P. purpurea, P. violacea
Captive Care Notes:
This coral is very fast-spreading, to the point where it can overgrow other corals. It is tolerant of both low and high level lighting as well as varied water currents. This coral should be blown clear of detritus occasionally to prevent slime and filamentous algae from gaining a foothold.
The pedal attachments of nuisance anemones, such as Aiptasia, can cause degeneration of the mats of this coral. When the mat starts to decompose, it falls apart. While this breakdown is fairly uncommon, it can spread through even healthy colonies. In these cases, the affected area should be pared away, even into the healthy area, and siphoned out of the tank. The balance of the coral will rapidly reproduce to cover the bare area, again.
Purple to reddish-violet are the norm for this coral. The polyps are usually brown or bright green, but other variations may occur.Green, yellow or white polyp centers usually contrast with the polyp tentacles. This coral fluoresces beautifully under actinic blue lighting.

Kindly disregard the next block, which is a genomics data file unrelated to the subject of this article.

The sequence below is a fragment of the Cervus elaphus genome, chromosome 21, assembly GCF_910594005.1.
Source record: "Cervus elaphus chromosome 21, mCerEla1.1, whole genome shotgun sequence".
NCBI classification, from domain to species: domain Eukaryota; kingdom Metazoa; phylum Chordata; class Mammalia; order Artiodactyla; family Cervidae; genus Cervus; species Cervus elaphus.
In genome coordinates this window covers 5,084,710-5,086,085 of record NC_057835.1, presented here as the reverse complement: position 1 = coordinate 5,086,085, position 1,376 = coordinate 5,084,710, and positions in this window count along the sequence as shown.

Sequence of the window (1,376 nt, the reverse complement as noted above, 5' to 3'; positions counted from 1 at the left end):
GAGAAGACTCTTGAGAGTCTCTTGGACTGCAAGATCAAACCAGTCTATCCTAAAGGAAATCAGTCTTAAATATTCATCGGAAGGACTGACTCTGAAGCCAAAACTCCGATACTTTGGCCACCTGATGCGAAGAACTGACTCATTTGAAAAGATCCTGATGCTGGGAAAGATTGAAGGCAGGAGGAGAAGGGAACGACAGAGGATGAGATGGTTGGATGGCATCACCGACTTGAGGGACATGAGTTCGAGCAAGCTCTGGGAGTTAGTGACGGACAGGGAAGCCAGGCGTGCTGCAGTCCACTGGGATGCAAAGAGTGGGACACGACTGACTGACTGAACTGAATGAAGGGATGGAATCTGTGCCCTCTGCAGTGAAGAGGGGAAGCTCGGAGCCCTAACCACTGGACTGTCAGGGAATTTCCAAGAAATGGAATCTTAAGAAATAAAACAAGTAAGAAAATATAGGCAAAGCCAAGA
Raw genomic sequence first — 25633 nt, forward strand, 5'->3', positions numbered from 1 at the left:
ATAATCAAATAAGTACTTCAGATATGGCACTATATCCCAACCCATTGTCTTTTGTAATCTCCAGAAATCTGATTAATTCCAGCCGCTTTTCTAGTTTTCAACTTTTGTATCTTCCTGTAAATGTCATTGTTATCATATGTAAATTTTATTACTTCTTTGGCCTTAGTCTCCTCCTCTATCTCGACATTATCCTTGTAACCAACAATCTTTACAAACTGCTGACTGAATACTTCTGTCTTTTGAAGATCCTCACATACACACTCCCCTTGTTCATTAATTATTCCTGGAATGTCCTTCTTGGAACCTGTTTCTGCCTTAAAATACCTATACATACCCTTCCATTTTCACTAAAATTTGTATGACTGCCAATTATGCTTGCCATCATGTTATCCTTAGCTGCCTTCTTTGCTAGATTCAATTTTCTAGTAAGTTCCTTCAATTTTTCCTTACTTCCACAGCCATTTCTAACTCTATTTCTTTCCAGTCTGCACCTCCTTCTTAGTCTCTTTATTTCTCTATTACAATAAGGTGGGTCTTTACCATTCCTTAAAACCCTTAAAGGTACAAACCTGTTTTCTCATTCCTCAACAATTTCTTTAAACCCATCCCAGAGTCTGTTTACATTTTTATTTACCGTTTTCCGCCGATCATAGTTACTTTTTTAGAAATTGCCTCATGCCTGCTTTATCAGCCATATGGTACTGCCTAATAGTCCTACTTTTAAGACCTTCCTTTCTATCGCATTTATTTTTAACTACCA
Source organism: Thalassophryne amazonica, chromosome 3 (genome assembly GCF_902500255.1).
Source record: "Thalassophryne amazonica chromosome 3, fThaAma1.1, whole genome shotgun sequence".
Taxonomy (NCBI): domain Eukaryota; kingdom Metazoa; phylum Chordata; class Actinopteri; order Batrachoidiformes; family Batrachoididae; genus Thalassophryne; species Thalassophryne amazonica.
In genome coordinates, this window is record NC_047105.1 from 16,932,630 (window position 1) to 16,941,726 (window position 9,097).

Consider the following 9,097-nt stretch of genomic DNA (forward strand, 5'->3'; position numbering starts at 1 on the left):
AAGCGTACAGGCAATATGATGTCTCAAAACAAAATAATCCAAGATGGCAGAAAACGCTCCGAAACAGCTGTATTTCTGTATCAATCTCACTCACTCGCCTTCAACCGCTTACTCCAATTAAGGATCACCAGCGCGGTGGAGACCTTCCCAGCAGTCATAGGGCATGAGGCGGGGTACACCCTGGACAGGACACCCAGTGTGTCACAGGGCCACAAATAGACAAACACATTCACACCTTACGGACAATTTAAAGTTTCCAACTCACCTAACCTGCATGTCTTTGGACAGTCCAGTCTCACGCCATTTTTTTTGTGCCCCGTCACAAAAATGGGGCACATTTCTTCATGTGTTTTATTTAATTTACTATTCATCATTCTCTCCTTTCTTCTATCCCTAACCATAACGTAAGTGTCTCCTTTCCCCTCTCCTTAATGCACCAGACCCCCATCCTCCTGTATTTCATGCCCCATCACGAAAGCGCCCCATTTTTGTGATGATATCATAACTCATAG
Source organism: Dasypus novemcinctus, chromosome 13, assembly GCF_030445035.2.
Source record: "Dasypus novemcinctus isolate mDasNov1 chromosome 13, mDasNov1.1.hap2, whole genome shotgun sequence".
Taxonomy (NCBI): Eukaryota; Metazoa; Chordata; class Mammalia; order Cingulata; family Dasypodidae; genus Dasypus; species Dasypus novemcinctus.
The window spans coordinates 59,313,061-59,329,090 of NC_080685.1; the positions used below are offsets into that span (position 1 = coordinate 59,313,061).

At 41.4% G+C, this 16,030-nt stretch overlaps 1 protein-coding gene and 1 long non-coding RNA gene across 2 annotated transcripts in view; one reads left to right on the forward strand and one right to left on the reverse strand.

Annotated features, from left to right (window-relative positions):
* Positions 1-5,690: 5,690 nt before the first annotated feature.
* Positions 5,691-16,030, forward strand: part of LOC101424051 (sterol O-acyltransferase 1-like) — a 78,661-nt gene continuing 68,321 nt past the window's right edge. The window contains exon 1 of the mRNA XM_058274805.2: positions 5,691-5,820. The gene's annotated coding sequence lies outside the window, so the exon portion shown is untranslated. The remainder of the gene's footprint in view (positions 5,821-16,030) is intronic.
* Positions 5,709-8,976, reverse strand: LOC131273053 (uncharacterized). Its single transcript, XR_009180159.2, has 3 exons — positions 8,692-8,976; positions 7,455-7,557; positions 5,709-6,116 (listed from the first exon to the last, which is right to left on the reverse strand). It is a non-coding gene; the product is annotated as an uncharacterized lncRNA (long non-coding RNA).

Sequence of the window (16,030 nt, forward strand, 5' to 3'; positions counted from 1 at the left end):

There have been many reports of an adverse reaction by this coral with the introduction of iodine (in the form of Lugol's solution) to the aquarium water. This solution can cause the lack of expansion by a colony, or even death. It is thought that the reactivity of elemental iodine may be the cause.
This coral also seems to be sensitive to aluminum oxide, which is used in some phosphate removing sponges.